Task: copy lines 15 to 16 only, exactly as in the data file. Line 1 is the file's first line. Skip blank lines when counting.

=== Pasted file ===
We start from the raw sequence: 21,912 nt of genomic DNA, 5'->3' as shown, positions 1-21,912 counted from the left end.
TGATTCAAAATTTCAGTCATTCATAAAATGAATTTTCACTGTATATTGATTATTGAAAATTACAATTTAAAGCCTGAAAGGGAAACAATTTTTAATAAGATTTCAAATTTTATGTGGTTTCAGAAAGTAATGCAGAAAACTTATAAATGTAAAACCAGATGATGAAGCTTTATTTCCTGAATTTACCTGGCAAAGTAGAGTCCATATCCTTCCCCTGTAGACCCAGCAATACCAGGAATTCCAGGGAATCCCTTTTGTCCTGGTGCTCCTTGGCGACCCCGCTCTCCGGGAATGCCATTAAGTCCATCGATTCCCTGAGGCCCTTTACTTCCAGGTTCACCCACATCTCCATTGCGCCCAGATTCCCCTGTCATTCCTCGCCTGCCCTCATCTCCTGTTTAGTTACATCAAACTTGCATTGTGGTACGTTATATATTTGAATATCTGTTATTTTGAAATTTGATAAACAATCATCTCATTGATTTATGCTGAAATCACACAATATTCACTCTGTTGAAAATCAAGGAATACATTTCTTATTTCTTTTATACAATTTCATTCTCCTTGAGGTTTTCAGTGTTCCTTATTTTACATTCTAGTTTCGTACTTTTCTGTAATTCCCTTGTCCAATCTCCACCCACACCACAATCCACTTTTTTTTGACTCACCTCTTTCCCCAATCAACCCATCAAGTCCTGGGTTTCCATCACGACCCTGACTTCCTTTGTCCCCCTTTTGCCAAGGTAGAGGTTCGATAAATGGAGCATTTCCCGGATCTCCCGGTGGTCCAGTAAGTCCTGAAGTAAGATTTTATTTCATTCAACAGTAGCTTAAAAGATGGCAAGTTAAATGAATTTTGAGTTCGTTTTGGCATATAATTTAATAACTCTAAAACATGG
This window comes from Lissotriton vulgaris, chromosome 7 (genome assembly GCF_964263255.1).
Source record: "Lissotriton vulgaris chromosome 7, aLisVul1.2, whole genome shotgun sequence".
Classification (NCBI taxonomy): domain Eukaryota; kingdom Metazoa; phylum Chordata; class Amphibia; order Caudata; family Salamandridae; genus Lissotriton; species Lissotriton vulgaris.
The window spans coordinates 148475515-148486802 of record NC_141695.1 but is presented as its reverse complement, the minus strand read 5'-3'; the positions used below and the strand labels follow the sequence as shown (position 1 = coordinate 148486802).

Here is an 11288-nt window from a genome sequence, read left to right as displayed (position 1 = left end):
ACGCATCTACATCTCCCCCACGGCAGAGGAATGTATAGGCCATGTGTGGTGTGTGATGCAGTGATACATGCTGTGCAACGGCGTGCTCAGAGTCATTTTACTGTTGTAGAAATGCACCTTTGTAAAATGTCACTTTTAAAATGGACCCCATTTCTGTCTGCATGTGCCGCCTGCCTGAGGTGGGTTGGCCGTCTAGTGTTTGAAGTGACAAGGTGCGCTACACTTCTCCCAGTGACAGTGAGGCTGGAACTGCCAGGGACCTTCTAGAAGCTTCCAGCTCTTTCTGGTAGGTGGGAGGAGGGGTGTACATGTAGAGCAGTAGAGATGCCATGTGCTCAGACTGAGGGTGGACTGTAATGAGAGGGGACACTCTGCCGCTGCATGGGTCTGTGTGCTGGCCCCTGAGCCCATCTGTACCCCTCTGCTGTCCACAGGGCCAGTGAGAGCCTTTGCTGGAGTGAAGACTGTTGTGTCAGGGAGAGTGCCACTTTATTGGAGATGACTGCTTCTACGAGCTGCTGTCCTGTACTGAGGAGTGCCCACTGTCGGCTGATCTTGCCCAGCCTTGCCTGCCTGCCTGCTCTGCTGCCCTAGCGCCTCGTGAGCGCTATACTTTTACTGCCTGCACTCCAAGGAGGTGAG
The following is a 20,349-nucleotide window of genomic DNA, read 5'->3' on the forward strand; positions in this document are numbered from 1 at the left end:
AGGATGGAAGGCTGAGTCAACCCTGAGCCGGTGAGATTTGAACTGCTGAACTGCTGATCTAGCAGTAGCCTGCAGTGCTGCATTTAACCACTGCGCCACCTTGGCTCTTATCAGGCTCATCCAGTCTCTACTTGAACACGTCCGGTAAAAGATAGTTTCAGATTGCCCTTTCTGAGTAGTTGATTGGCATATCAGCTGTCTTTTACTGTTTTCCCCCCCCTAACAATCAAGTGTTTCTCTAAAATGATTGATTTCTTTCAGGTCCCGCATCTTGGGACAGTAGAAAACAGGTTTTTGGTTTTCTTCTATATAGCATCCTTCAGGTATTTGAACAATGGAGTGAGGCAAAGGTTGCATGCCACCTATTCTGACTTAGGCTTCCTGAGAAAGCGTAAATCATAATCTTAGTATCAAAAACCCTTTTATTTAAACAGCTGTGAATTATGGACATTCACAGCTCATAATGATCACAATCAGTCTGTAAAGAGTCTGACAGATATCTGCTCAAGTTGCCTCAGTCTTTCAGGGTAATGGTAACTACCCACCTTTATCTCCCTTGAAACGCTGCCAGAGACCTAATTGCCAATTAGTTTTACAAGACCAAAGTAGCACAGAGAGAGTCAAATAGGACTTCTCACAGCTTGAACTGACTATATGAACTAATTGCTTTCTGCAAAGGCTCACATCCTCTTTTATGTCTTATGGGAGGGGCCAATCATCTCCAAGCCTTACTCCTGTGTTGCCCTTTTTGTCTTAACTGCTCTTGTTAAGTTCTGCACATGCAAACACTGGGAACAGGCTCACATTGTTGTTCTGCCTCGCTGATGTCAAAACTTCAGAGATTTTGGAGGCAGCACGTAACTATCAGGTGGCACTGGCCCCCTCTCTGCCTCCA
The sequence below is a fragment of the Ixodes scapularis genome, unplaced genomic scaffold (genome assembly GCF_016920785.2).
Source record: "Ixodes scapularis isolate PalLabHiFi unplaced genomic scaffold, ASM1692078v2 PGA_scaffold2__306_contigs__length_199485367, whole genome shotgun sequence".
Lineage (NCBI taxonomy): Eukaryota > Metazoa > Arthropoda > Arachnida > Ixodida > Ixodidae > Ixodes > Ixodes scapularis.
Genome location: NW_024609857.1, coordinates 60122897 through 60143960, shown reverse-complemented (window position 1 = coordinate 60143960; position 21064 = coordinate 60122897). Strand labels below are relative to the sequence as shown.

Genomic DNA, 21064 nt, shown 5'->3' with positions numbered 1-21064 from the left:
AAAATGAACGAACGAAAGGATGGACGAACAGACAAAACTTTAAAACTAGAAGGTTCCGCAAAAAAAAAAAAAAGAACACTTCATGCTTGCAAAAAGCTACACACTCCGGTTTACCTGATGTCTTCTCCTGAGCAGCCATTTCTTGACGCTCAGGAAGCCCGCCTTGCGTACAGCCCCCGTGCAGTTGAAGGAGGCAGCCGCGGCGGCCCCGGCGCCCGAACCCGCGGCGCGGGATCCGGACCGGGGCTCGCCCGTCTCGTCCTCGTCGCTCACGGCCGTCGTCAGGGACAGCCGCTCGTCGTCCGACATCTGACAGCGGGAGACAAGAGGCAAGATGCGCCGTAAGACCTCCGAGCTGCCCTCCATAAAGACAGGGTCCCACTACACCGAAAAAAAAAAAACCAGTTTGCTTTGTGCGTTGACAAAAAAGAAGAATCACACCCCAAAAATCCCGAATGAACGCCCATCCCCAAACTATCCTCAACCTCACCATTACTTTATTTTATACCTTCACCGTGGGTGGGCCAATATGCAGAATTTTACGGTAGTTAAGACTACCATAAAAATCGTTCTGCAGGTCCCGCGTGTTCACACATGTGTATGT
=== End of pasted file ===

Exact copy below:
Genomic DNA, 21064 nt, shown 5'->3' with positions numbered 1-21064 from the left:
AAAATGAACGAACGAAAGGATGGACGAACAGACAAAACTTTAAAACTAGAAGGTTCCGCAAAAAAAAAAAAAAGAACACTTCATGCTTGCAAAAAGCTACACACTCCGGTTTACCTGATGTCTTCTCCTGAGCAGCCATTTCTTGACGCTCAGGAAGCCCGCCTTGCGTACAGCCCCCGTGCAGTTGAAGGAGGCAGCCGCGGCGGCCCCGGCGCCCGAACCCGCGGCGCGGGATCCGGACCGGGGCTCGCCCGTCTCGTCCTCGTCGCTCACGGCCGTCGTCAGGGACAGCCGCTCGTCGTCCGACATCTGACAGCGGGAGACAAGAGGCAAGATGCGCCGTAAGACCTCCGAGCTGCCCTCCATAAAGACAGGGTCCCACTACACCGAAAAAAAAAAAACCAGTTTGCTTTGTGCGTTGACAAAAAAGAAGAATCACACCCCAAAAATCCCGAATGAACGCCCATCCCCAAACTATCCTCAACCTCACCATTACTTTATTTTATACCTTCACCGTGGGTGGGCCAATATGCAGAATTTTACGGTAGTTAAGACTACCATAAAAATCGTTCTGCAGGTCCCGCGTGTTCACACATGTGTATGT